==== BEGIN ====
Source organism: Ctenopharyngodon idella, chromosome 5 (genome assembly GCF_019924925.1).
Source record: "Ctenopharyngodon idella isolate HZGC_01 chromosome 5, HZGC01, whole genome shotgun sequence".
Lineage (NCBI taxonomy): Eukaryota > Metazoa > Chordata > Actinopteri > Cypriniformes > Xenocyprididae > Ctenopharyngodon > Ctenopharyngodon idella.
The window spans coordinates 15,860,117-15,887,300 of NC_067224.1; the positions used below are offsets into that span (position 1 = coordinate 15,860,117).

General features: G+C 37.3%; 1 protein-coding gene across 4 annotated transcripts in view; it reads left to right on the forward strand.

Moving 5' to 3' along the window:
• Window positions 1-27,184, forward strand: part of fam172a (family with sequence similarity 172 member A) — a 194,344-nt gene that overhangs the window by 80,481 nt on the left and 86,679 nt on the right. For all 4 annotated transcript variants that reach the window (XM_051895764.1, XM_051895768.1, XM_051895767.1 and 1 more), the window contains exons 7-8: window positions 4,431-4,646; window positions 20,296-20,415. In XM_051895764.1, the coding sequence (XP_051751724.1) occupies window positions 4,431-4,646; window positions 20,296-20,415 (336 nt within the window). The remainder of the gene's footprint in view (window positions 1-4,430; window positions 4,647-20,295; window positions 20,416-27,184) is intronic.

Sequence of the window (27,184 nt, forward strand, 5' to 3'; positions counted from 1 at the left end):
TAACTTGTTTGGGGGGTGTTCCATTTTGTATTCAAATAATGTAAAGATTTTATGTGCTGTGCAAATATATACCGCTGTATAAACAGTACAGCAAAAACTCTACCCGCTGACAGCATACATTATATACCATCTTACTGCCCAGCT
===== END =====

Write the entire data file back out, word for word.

Source organism: Ctenopharyngodon idella, chromosome 5 (genome assembly GCF_019924925.1).
Source record: "Ctenopharyngodon idella isolate HZGC_01 chromosome 5, HZGC01, whole genome shotgun sequence".
Lineage (NCBI taxonomy): Eukaryota > Metazoa > Chordata > Actinopteri > Cypriniformes > Xenocyprididae > Ctenopharyngodon > Ctenopharyngodon idella.
The window spans coordinates 15,860,117-15,887,300 of NC_067224.1; the positions used below are offsets into that span (position 1 = coordinate 15,860,117).

General features: G+C 37.3%; 1 protein-coding gene across 4 annotated transcripts in view; it reads left to right on the forward strand.

Moving 5' to 3' along the window:
• Window positions 1-27,184, forward strand: part of fam172a (family with sequence similarity 172 member A) — a 194,344-nt gene that overhangs the window by 80,481 nt on the left and 86,679 nt on the right. For all 4 annotated transcript variants that reach the window (XM_051895764.1, XM_051895768.1, XM_051895767.1 and 1 more), the window contains exons 7-8: window positions 4,431-4,646; window positions 20,296-20,415. In XM_051895764.1, the coding sequence (XP_051751724.1) occupies window positions 4,431-4,646; window positions 20,296-20,415 (336 nt within the window). The remainder of the gene's footprint in view (window positions 1-4,430; window positions 4,647-20,295; window positions 20,416-27,184) is intronic.

Sequence of the window (27,184 nt, forward strand, 5' to 3'; positions counted from 1 at the left end):
TAACTTGTTTGGGGGGTGTTCCATTTTGTATTCAAATAATGTAAAGATTTTATGTGCTGTGCAAATATATACCGCTGTATAAACAGTACAGCAAAAACTCTACCCGCTGACAGCATACATTATATACCATCTTACTGCCCAGCT